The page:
In the Exodus account of the Torah actually being given to the generation that
came out of Egypt, the emphasis is on the separation of the people from Mount
Sinai and from the encounter Moses had with the Lord:

‘Then the Lord came down on Mount Sinai, on the top of the mountain.
And the Lord called Moses to the top of the mountain. And the Lord said to
Moses, ‘Go down and warn the people lest they break through to gaze at the
Lord and many of them perish…. But Moses said to the Lord ‘The people cannot
come up to Mount Sinai: for you warned us saying, `Set bounds around the mountain
and consecrate it. ‘
(Exodus 19.20-23).

‘Now all the people witnessed the thunderings and the lightning flashes,
the sound of the trumpet, and the mountain smoking: and when the people saw
it, they trembled and stood afar off Then they said to Moses, `You speak with
us and we will hear; but let not God speak with us, lest we die. ‘

This passage shows that the communication of God’s commandments did not come
directly to Israel but through the chosen mediator, Moses.

Is the Torah bitter or sweet?

It is true that the Torah has sweet nourishing value to those who study it.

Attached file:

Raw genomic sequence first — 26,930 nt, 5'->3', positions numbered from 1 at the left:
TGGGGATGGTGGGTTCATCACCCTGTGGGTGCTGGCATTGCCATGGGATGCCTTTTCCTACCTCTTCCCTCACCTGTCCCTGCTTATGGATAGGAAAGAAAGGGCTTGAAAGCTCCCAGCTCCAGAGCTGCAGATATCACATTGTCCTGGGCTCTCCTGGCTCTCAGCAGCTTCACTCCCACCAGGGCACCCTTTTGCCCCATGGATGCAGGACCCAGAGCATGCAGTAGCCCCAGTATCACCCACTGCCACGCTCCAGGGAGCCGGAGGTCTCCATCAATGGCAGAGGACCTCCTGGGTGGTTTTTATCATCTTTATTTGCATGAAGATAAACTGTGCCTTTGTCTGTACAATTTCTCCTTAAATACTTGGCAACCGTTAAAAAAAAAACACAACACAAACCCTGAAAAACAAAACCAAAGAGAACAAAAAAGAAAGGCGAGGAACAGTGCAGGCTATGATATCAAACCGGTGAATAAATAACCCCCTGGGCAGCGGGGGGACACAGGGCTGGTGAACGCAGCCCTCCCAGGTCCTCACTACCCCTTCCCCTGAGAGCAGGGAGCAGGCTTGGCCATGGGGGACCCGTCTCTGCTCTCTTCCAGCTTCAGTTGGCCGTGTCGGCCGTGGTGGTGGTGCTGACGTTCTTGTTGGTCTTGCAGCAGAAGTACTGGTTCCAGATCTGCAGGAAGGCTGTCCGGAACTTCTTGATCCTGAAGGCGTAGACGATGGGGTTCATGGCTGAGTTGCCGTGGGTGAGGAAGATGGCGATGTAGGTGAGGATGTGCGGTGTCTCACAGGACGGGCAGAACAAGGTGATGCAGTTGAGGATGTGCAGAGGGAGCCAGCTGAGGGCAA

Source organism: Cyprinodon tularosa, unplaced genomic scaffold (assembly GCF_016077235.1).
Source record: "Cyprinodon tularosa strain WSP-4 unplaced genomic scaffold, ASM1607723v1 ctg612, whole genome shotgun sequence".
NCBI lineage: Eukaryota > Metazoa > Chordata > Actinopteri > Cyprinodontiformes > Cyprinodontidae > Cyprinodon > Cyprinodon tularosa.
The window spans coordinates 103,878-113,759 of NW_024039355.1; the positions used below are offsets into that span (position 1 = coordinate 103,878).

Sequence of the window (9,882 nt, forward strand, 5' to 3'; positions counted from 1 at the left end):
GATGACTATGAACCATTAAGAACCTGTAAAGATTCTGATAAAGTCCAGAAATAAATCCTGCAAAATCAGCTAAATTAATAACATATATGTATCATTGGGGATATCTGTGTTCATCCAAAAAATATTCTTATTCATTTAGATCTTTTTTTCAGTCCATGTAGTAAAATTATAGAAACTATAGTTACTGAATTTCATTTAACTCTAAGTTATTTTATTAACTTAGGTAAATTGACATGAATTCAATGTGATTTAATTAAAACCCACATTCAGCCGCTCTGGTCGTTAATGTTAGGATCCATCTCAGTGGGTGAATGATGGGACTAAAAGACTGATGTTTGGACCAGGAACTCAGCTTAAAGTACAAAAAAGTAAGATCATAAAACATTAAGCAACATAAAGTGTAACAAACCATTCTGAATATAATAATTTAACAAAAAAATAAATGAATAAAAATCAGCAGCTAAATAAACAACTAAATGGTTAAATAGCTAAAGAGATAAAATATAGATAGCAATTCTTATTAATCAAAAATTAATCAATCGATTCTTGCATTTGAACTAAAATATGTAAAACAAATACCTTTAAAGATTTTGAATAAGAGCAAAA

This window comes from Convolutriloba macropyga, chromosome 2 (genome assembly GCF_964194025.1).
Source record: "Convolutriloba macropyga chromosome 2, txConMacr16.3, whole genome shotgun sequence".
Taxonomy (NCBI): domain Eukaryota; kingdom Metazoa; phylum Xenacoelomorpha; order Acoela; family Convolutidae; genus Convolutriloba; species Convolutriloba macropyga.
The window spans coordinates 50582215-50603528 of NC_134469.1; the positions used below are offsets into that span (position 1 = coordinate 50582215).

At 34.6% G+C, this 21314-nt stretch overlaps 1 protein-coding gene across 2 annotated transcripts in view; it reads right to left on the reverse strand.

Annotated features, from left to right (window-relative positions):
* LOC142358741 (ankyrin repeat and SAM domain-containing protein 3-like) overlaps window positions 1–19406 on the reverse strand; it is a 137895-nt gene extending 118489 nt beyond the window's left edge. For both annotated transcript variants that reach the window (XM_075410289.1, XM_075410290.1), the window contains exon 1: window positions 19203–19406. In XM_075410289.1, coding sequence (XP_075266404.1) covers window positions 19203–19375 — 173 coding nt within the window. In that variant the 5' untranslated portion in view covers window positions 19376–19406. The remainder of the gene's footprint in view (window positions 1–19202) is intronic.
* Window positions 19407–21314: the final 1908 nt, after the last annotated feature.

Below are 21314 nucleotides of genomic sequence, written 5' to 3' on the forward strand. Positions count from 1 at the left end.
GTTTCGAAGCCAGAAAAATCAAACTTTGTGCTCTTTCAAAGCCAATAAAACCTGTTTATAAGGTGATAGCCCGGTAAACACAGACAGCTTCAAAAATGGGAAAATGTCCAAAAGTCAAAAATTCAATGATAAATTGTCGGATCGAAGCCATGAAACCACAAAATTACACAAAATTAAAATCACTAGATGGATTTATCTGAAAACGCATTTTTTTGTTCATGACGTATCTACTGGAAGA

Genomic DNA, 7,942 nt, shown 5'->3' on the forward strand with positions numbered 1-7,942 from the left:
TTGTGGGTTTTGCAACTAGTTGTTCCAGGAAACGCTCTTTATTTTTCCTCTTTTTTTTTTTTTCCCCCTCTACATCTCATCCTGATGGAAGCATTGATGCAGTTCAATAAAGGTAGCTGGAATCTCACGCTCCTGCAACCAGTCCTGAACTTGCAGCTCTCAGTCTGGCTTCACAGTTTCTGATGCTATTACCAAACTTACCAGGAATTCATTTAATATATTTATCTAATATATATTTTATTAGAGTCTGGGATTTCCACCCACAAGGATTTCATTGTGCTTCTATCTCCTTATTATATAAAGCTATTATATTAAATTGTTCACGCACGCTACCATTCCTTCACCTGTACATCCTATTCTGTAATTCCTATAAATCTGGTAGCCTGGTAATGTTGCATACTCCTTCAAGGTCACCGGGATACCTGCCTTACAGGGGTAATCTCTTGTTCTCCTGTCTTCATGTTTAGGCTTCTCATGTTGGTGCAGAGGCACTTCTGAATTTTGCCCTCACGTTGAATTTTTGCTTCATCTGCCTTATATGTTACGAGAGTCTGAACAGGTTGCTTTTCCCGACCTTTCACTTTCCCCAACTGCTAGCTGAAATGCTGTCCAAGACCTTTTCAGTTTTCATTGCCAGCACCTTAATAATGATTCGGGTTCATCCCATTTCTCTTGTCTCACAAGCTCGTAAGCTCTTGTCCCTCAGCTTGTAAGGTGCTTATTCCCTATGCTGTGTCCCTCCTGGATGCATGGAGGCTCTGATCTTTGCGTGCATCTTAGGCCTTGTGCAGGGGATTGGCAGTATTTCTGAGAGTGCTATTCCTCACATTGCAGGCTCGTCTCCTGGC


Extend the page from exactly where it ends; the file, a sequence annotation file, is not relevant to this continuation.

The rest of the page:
As David wrote in Psalm 19.7-11:

‘The Torah of the Lord is perfect converting the soul; the testimony
of the Lord is sure making wise the simple; the statutes of the Lord are right
rejoicing the heart; the commandment of the Lord is pure enlightening the
eyes; the fear of the Lord is clean enduring forever; the judgements of the
Lord are true and righteous altogether. More to be desired are they than gold
yea than much fine gold; sweeter also than the honey and the honeycomb. Moreover
by them is thy servant warned and in keeping of them there is great reward
See also Psalm 119.

Yet there is another side to the Torah. The people responded to the words,
which Moses had written down
and read to them by saying ‘All that the Lord has said we will do and be obedient
(Exodus 24.7) ‘. Yet not long afterwards they were worshipping the Golden Calf,
leading to God moving in judgement against them:

`And the Lord said to Moses, ‘I have seen this people and behold it is